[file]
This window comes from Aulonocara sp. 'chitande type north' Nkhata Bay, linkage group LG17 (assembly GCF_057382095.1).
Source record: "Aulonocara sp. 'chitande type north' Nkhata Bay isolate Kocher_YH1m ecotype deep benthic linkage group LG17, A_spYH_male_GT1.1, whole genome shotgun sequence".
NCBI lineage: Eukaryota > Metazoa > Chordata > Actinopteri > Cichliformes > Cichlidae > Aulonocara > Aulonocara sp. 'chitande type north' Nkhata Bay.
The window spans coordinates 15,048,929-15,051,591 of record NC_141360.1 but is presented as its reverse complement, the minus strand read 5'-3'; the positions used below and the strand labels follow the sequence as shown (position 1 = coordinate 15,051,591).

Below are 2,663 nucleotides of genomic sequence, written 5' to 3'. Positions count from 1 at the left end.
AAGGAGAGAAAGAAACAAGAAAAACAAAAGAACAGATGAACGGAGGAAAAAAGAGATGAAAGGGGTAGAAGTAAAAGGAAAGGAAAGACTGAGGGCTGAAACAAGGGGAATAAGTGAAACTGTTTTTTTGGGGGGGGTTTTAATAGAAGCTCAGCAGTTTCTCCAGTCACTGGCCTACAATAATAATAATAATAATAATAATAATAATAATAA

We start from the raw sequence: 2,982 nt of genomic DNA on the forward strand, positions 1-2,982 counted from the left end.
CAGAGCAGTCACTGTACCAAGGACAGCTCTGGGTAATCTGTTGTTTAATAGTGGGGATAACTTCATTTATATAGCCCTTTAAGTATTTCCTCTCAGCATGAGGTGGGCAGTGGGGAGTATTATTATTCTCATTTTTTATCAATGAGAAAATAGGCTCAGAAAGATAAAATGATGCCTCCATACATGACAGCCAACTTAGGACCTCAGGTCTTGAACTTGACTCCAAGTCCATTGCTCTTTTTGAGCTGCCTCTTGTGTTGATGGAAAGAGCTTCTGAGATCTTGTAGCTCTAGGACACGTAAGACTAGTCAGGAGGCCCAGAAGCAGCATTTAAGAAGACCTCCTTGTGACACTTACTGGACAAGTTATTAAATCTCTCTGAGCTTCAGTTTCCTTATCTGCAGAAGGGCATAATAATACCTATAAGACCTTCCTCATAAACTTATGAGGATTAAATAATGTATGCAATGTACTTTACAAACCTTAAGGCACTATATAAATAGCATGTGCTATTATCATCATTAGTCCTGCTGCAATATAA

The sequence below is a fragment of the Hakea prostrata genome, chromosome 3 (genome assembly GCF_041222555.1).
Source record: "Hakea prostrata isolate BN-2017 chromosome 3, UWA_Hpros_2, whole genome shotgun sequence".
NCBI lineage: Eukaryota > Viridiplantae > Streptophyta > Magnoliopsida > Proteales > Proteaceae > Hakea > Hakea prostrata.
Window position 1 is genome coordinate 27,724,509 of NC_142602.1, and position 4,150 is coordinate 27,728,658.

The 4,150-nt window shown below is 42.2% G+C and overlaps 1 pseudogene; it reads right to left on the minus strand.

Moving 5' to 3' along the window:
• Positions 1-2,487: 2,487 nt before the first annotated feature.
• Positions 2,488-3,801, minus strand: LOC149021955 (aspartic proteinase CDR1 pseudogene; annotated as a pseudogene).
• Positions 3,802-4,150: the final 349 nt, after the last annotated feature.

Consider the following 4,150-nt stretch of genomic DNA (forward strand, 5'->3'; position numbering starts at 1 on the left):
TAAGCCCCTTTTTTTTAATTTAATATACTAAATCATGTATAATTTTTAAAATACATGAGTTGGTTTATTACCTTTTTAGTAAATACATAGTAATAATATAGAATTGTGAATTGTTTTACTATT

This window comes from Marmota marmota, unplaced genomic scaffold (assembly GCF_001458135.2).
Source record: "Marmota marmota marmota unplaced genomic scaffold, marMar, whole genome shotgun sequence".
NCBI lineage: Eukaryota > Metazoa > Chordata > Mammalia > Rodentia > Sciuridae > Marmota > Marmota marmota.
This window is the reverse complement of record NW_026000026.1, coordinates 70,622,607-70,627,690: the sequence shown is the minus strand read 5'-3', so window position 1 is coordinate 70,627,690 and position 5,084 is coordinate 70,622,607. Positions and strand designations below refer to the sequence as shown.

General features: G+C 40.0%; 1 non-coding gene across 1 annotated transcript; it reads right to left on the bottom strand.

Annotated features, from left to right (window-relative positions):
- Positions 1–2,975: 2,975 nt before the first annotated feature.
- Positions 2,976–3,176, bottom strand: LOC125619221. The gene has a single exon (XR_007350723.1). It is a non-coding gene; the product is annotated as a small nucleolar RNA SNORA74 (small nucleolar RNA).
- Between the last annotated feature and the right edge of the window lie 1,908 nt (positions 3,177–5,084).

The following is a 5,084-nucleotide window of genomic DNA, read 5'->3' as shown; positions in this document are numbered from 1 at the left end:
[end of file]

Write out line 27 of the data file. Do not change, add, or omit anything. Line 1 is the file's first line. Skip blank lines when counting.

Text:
- Positions 2,976–3,176, bottom strand: LOC125619221. The gene has a single exon (XR_007350723.1). It is a non-coding gene; the product is annotated as a small nucleolar RNA SNORA74 (small nucleolar RNA).